The practice of infanticide by unrelated males has already influenced human evolution. Embryonic diapause can be part of a female's defense against having her offspring get killed by unrelated males.
Embryonic diapause facilitates early pregnancy termination. Early pregnancy termination prevents wasting resources on offspring that will be killed by unfamiliar males.
Sometimes a male will show up who wants to mate with a mother. Killing her pups improves the chance that she will become pregnant with those of the new male. The male's fitness is improved at the expense of the female, who has wasted resources on the prior pregnancy. This happens in lots of different mammal types. In mice, one function of embryonal diapause is to facilitate the Bruce effect - termination of a pregnancy when a new male is detected in the region.
The Bruce effect, or pregnancy block, is the tendency for female
rodents to terminate their pregnancies following exposure to the scent
of an unfamiliar male. The effect was first noted in 1959 by Hilda
M. Bruce, and has primarily been studied in laboratory mice (Mus
musculus). In mice, pregnancy can only be terminated prior to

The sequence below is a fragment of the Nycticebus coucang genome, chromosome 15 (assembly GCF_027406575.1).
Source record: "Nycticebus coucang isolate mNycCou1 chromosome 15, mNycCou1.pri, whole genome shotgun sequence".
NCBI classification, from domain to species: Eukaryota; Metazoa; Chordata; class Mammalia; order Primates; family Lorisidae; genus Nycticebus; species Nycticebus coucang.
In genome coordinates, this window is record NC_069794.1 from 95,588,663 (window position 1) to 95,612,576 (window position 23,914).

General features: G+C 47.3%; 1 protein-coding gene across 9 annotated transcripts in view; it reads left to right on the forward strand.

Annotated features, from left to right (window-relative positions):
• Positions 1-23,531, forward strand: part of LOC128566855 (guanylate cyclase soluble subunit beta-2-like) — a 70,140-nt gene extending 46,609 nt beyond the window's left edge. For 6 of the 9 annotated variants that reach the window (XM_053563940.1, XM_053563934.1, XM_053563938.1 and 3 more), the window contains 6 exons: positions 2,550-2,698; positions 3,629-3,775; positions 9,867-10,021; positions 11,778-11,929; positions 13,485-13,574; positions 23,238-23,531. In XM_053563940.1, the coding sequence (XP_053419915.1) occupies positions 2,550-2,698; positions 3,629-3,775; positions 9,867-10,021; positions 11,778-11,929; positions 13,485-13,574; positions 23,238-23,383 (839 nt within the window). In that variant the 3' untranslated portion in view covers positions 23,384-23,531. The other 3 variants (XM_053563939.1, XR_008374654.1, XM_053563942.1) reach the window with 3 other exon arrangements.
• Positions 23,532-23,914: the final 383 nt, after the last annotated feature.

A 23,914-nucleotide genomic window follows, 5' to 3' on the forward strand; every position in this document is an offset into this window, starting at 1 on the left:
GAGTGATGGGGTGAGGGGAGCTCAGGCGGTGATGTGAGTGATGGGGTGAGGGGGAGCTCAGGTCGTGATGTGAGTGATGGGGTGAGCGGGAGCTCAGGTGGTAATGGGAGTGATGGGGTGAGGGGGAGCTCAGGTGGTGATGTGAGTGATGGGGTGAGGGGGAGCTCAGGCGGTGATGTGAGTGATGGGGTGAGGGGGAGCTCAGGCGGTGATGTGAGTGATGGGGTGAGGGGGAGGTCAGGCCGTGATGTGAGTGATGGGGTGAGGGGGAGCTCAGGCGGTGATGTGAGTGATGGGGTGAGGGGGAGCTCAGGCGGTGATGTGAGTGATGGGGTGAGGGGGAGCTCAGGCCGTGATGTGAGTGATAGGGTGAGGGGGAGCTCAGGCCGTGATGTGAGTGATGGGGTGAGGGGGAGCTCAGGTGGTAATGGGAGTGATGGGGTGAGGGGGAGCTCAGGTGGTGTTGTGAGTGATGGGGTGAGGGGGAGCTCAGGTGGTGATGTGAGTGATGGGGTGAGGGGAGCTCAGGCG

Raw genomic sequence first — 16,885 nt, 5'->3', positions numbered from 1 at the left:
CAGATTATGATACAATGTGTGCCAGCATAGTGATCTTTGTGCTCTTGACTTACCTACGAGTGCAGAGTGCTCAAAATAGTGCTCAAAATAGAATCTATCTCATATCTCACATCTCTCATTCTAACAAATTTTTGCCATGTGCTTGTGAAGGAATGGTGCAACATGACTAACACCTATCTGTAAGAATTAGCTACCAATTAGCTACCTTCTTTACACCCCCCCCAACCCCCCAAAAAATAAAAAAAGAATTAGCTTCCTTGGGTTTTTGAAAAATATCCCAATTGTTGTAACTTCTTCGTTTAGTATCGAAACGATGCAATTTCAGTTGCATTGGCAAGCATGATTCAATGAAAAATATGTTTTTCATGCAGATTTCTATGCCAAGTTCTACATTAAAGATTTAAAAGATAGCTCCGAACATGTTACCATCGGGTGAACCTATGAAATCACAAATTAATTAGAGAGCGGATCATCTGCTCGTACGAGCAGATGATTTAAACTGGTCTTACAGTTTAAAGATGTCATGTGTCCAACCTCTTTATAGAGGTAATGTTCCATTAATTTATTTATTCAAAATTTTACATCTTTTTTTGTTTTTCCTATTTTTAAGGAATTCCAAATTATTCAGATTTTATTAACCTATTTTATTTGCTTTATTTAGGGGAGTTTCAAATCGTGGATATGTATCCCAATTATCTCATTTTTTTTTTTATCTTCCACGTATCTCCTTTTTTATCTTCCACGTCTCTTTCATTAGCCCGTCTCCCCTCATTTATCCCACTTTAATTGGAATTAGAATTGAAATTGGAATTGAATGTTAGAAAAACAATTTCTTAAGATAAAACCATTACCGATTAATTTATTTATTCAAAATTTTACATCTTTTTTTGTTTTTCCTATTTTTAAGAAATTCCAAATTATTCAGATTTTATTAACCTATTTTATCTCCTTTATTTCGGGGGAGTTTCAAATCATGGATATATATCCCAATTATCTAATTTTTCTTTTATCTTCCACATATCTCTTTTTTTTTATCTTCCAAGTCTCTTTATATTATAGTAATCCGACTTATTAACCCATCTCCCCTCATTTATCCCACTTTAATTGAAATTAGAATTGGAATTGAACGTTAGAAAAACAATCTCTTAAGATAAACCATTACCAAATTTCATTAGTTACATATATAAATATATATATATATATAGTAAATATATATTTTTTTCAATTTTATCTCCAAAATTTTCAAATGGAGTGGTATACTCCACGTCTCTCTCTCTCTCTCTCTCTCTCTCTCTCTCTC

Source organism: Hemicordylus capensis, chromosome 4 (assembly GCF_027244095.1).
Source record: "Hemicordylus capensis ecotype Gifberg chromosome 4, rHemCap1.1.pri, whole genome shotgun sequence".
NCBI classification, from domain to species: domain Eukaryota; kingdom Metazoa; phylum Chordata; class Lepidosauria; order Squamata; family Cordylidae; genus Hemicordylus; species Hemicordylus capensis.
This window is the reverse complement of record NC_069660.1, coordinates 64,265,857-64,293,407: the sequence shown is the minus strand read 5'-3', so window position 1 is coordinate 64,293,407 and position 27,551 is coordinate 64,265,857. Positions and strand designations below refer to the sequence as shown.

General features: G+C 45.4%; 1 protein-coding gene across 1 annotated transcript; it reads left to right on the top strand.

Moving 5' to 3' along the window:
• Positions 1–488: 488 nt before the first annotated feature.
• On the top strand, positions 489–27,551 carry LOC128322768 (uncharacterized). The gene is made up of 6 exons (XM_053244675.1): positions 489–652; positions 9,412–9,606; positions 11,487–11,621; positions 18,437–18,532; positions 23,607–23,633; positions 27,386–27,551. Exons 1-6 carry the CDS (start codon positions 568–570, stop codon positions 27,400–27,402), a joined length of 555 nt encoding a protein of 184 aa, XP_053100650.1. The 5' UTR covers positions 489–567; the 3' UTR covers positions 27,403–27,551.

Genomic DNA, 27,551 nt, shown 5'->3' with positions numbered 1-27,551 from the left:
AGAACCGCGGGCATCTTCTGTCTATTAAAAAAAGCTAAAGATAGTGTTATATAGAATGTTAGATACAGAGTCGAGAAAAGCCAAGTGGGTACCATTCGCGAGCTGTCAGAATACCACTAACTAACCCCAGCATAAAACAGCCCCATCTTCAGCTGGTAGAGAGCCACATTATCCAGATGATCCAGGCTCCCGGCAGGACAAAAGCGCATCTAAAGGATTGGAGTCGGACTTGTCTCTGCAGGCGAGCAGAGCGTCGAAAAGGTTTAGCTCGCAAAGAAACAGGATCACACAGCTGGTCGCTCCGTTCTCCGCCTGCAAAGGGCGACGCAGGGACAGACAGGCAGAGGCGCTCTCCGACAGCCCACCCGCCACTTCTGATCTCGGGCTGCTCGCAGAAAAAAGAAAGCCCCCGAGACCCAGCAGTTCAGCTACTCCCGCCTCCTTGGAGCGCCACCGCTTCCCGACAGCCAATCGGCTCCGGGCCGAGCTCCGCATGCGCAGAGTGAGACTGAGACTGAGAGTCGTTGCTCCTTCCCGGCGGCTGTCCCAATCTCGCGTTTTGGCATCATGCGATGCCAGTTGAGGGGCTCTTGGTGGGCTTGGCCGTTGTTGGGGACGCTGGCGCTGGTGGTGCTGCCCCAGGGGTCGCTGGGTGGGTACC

embryo implantation...In many rodent species, males kill unrelated
young; pregnancy block may avoid the wasted investment of gestating
offspring likely to be killed at birth. The Bruce effect is
most common in polygynous rodent species, for which the risk of
infanticide is highest.
A new male will probably kill any pups not his, so no reason to carry them to term. Recycle those resources and start fresh.
Infanticide by strange males is still a major cause for infant mortality in humans - stepdads and new boyfriends are dangerous to infants and young children. There is reason to believe that regular infanticide by strange males has driven human evolution: the ability for females to have sex at any time in their cycle, concealed ovulation and breasts that always simulate lactating breasts are all parts of the human phenotype evolved to confuse potentially infanticidal males as to the reproductive state of a given female. If it is possible an infant might be his, he should not kill it. This benefits the fitness of the female at the expense of that of the male, who will waste his efforts and resources protecting offspring that is not his.
A Bruce Effect type phenomenon in humans could have easily been produced by these same selective pressures, as it was in mice. It could even have been produced in tandem with the above - the Bruce effect works on embryos in diapause but not once a pregnancy is underway. A human might keep a pregnancy in diapause if it were conceived under iffy circumstances with a questionable father. Perhaps the father would need to stay present in the vicinity for some time before the pregnancy would launch in earnest. Once underway, if the father disappeared and a new male arrived, tactics from the existing human repertoire would be used to confuse the issue of paternity such that the new male might think the newborn might be his, and so not kill it.